Let’s face it. Remembering a strong password for one website can be hard enough. But when you have 10, 15 or more to remember in order to keep your sensitive data safe, it can get tricky. Password managers are a great way to save you time and reduce the chaos in your password jungle.
That you need strong, secure passwords for your social media, banking and other accounts to keep your data safe, is common sense. However, as the number of pages and apps requiring a password increases, it can also become increasingly difficult to remember your login details and to keep coming up with new unique passwords that will protect your data.
What are password managers?
Password managers are a secure way to avoid unwanted access to your accounts from third parties. They make it easier to organise and control your accounts and harder for hackers to get in. You simply create one master password for your password manager which then acts as a vault to secure your identity.
How do password managers work?
Password managers store all your individual user IDs and passwords in a secure place. Whenever you log into your password manager, it will automatically fill in your usernames and passwords when you visit a website or app. Most managers also create strong and complex passwords for you, they detect weak passwords and can automatically change these.
The main advantage? Rather than trying to memorize hundreds of complex passwords, all you need to focus on is one. Depending on the password manager you use, your sensitive data is either stored in a cloud or as encrypted info on your hard drive.
How safe are password managers?
As with anything, there is a certain risk involved. If someone manages to hack into your password manager, they gain access to everything at once. Hackers can also attack the company that hosts the main vault storing millions of accounts. In case of a security breach all of those accounts would be compromised.
However, unlike ordinary websites and apps you are using on a daily base, password managers usually operate with a range of multi-level authentication processes. For example, in addition to the master password you would also need to supply a code which is linked to one of your devices. Unless someone actually physically gets a hold of that device, your master password is safe.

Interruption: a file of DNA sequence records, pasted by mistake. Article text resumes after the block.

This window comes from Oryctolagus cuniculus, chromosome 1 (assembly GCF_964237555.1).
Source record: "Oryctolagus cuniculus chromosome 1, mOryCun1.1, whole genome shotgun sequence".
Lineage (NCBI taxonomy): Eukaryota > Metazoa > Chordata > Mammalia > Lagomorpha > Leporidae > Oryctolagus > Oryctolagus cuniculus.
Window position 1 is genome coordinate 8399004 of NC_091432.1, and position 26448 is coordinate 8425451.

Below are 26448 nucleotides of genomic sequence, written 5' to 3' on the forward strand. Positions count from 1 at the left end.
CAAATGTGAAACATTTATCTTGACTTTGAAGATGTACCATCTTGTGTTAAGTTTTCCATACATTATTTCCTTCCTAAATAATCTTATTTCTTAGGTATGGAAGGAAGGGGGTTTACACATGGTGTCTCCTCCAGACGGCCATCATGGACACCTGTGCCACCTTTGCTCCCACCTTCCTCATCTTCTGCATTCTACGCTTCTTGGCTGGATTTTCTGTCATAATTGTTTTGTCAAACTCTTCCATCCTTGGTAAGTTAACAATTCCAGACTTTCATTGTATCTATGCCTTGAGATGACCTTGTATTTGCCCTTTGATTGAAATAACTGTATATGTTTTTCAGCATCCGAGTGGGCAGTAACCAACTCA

What are the best password managers?
We have compiled a list of the top 3 password managers, briefly explaining the way they work and the cost involved.
For only US$3 per month you get an all-rounder; protecting your accounts, making shopping safer and remaining anonymous online. Blur lets you create single-use credit cards to protect your finances, it creates unlimited strong passwords for all your accounts and even masks your emails so you never have to reveal your identity online. There is a free version available with limited functions.
The free version generates and stores unlimited logins and offers secure storage for text notes. Your data is stored in an online vault which you can access from any internet-connected device. In addition, the premium version (US$2 per month) lets you store files more safely and has an emergency plan in place so your family can access your accounts should something happen to you.
Probably the best free password manager on the market at the moment, Dashlane supports seven languages and can automatically change passwords for up to 500 websites. It automatically saves and fills in passwords, personal information and payment details when you use websites or apps and also generates strong passwords for you.
4. The traditional way
If password managers aren’t for you or if you want to use a more traditional method to store your passwords, there is always the good old pen and paper. Have a book designated for all your important passwords and login details. This will also help you track repetitive or similar passwords and stay up to date with password changes you make. Make sure you find a secure place to store this book to avoid unwanted access to your data!